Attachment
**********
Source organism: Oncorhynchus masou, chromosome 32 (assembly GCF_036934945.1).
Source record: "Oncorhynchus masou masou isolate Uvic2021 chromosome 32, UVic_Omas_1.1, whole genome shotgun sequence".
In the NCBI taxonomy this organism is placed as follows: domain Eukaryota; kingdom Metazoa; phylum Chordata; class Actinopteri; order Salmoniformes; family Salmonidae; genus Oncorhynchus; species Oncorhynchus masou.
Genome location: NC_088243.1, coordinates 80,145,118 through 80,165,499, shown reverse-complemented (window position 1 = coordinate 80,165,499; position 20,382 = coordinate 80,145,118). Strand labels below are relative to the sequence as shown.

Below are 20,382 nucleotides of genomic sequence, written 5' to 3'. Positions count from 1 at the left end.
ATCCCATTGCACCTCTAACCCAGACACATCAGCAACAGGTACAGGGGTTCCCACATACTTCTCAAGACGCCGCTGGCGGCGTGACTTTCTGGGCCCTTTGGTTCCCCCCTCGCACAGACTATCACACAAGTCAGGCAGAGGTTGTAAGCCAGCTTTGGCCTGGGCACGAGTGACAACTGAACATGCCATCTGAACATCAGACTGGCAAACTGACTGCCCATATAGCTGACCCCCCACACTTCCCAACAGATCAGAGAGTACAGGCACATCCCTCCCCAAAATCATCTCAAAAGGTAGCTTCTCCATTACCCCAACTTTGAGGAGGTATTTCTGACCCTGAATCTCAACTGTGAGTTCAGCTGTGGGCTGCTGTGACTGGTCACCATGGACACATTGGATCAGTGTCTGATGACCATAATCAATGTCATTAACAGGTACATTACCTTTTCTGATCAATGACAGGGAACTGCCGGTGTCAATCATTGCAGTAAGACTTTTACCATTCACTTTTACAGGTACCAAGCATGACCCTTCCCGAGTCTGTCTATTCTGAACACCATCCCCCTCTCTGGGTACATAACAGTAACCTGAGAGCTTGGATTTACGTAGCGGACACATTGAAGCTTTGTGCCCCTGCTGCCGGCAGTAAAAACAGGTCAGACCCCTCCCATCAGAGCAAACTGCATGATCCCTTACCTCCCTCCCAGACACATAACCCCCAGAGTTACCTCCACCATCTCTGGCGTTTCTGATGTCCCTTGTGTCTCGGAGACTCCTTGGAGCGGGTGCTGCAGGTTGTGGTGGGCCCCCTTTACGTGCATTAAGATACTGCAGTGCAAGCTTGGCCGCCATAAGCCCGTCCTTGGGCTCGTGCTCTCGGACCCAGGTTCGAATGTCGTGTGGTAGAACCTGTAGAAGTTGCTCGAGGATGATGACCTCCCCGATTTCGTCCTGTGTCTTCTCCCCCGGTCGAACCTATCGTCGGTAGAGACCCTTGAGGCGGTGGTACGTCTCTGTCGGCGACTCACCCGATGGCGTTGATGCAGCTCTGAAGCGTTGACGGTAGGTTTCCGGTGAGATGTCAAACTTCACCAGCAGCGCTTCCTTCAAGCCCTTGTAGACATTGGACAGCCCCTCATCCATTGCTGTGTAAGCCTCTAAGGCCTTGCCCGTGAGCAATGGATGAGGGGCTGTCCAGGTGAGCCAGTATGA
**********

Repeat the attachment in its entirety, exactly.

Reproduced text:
Source organism: Oncorhynchus masou, chromosome 32 (assembly GCF_036934945.1).
Source record: "Oncorhynchus masou masou isolate Uvic2021 chromosome 32, UVic_Omas_1.1, whole genome shotgun sequence".
In the NCBI taxonomy this organism is placed as follows: domain Eukaryota; kingdom Metazoa; phylum Chordata; class Actinopteri; order Salmoniformes; family Salmonidae; genus Oncorhynchus; species Oncorhynchus masou.
Genome location: NC_088243.1, coordinates 80,145,118 through 80,165,499, shown reverse-complemented (window position 1 = coordinate 80,165,499; position 20,382 = coordinate 80,145,118). Strand labels below are relative to the sequence as shown.

Below are 20,382 nucleotides of genomic sequence, written 5' to 3'. Positions count from 1 at the left end.
ATCCCATTGCACCTCTAACCCAGACACATCAGCAACAGGTACAGGGGTTCCCACATACTTCTCAAGACGCCGCTGGCGGCGTGACTTTCTGGGCCCTTTGGTTCCCCCCTCGCACAGACTATCACACAAGTCAGGCAGAGGTTGTAAGCCAGCTTTGGCCTGGGCACGAGTGACAACTGAACATGCCATCTGAACATCAGACTGGCAAACTGACTGCCCATATAGCTGACCCCCCACACTTCCCAACAGATCAGAGAGTACAGGCACATCCCTCCCCAAAATCATCTCAAAAGGTAGCTTCTCCATTACCCCAACTTTGAGGAGGTATTTCTGACCCTGAATCTCAACTGTGAGTTCAGCTGTGGGCTGCTGTGACTGGTCACCATGGACACATTGGATCAGTGTCTGATGACCATAATCAATGTCATTAACAGGTACATTACCTTTTCTGATCAATGACAGGGAACTGCCGGTGTCAATCATTGCAGTAAGACTTTTACCATTCACTTTTACAGGTACCAAGCATGACCCTTCCCGAGTCTGTCTATTCTGAACACCATCCCCCTCTCTGGGTACATAACAGTAACCTGAGAGCTTGGATTTACGTAGCGGACACATTGAAGCTTTGTGCCCCTGCTGCCGGCAGTAAAAACAGGTCAGACCCCTCCCATCAGAGCAAACTGCATGATCCCTTACCTCCCTCCCAGACACATAACCCCCAGAGTTACCTCCACCATCTCTGGCGTTTCTGATGTCCCTTGTGTCTCGGAGACTCCTTGGAGCGGGTGCTGCAGGTTGTGGTGGGCCCCCTTTACGTGCATTAAGATACTGCAGTGCAAGCTTGGCCGCCATAAGCCCGTCCTTGGGCTCGTGCTCTCGGACCCAGGTTCGAATGTCGTGTGGTAGAACCTGTAGAAGTTGCTCGAGGATGATGACCTCCCCGATTTCGTCCTGTGTCTTCTCCCCCGGTCGAACCTATCGTCGGTAGAGACCCTTGAGGCGGTGGTACGTCTCTGTCGGCGACTCACCCGATGGCGTTGATGCAGCTCTGAAGCGTTGACGGTAGGTTTCCGGTGAGATGTCAAACTTCACCAGCAGCGCTTCCTTCAAGCCCTTGTAGACATTGGACAGCCCCTCATCCATTGCTGTGTAAGCCTCTAAGGCCTTGCCCGTGAGCAATGGATGAGGGGCTGTCCAGGTGAGCCAGTATGA